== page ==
The real life risks posed by false information spread online are growing, according to Cindy Otis, a former CIA agent and independent disinformation expert. In an interview with Logically, Otis cited the example of armed counter-protesters taking to the streets in the recent protests following the death of George Floyd. Otis also told us about her concerns regarding the impact of fake news and disinformation on the response to the COVID-19 pandemic, and the upcoming US elections. Otis added that in order to decrease the impact of fake news on society, the US government should invest more into media literacy and public education.
You worked for the CIA from 2007 till 2017, and you’re now an independent disinformation and cybersecurity expert. From your experience, what is the impact of disinformation and fake news on US society?
We can see some real world impact. We are seeing now how people are acting upon false information they have viewed about the current protests happening in the United States in response to the killing of George Floyd in Minneapolis. We have reports of people viewing false rumors about various groups coming to disrupt protests in some way, and acting on those rumors. For example, there was a claim that went viral that thousands of protestors paid by George Soros were coming on buses to a tiny town in Indiana. As a result we’ve seen armed people at protests in the US, believing that outside agitators were there to wreak havoc.
However, the impact is difficult to measure. It is incredibly hard to track and measure key indicators of impact such as how much exposure people have to disinformation, how it changes their views when they see it, and what other combination of factors might be influencing their views.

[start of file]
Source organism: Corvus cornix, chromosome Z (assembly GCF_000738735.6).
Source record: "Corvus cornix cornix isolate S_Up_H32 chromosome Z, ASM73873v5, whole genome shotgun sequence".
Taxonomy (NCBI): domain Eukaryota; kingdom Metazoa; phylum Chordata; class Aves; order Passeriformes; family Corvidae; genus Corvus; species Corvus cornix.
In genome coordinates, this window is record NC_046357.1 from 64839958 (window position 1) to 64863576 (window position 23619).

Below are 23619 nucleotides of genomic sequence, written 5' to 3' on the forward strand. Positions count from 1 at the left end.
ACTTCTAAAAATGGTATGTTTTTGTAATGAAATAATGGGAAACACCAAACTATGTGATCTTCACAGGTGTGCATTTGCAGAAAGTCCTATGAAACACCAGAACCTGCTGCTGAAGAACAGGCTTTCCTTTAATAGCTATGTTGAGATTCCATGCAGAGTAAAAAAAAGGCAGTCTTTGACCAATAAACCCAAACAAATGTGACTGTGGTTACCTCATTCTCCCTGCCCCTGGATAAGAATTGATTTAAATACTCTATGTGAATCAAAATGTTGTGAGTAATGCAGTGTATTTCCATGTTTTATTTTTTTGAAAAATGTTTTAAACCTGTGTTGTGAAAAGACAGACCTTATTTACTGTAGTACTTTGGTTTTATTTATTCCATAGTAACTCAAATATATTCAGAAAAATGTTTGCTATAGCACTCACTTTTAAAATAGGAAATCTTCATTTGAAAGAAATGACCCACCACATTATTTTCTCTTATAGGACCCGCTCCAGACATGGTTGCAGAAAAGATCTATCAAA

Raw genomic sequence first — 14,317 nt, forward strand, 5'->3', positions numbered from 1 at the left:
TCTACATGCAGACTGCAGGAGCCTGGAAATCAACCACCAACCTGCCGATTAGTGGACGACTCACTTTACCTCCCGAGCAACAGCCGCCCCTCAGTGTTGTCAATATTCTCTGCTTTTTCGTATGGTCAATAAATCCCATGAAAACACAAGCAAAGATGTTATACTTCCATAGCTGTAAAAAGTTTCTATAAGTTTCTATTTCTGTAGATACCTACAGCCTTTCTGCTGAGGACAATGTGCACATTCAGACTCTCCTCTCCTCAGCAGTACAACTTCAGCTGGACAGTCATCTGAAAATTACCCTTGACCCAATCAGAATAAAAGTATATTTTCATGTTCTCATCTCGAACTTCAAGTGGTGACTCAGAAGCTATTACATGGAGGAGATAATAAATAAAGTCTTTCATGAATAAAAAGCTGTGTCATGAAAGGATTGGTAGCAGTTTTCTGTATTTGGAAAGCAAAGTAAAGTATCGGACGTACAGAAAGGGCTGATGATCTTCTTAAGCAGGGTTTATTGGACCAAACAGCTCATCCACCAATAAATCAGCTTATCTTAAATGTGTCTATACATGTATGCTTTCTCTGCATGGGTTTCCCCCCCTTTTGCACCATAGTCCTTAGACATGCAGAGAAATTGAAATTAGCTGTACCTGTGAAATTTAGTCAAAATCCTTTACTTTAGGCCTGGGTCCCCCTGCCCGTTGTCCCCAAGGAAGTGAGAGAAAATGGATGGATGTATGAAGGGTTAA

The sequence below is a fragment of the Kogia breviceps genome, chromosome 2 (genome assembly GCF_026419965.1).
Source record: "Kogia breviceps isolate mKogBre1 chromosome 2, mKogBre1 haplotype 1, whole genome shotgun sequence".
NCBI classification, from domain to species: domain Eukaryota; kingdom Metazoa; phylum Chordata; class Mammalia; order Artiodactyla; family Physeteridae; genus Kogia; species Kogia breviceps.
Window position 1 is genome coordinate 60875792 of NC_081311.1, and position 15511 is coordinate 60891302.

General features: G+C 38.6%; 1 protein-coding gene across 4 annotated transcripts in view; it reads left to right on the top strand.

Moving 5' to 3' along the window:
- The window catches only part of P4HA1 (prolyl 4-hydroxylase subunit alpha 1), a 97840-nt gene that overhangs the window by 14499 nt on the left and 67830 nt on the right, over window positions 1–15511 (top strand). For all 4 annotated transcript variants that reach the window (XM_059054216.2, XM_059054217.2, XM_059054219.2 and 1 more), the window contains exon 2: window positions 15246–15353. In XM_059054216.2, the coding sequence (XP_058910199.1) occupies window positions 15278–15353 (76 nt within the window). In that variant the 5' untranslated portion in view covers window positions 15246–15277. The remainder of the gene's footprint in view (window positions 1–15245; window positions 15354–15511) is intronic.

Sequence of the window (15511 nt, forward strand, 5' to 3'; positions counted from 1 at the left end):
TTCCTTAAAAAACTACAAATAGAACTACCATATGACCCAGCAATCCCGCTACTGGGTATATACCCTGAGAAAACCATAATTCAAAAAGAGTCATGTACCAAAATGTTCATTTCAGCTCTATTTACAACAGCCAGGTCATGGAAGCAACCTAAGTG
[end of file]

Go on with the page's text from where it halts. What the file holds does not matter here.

Since the outbreak of the coronavirus pandemic, social media is filled with various conspiracy theories and fake news. Do you think this is a natural reaction caused by fear, or is there some political agenda behind it?
The pandemic is a very interesting case because social media is flooded with information from so many different sources. People are getting information from not just verified news outlets, but also their friends, family, and acquaintances. As a result it's a situation ripe for misinformation and disinformation to spread. We are all in a very emotional and stressful situation, which means people are less likely to take the time to vet information they see before they share it. A huge portion of the false information that is circulating on social media, based on my analysis, is from people who do not know that what they are sharing is false, so we would categorize that as misinformation, rather than disinformation, which is maliciously spread. The pandemic has triggered people’s fight or flight mode and often they are rapid sharing any and all information to try to protect the people around them.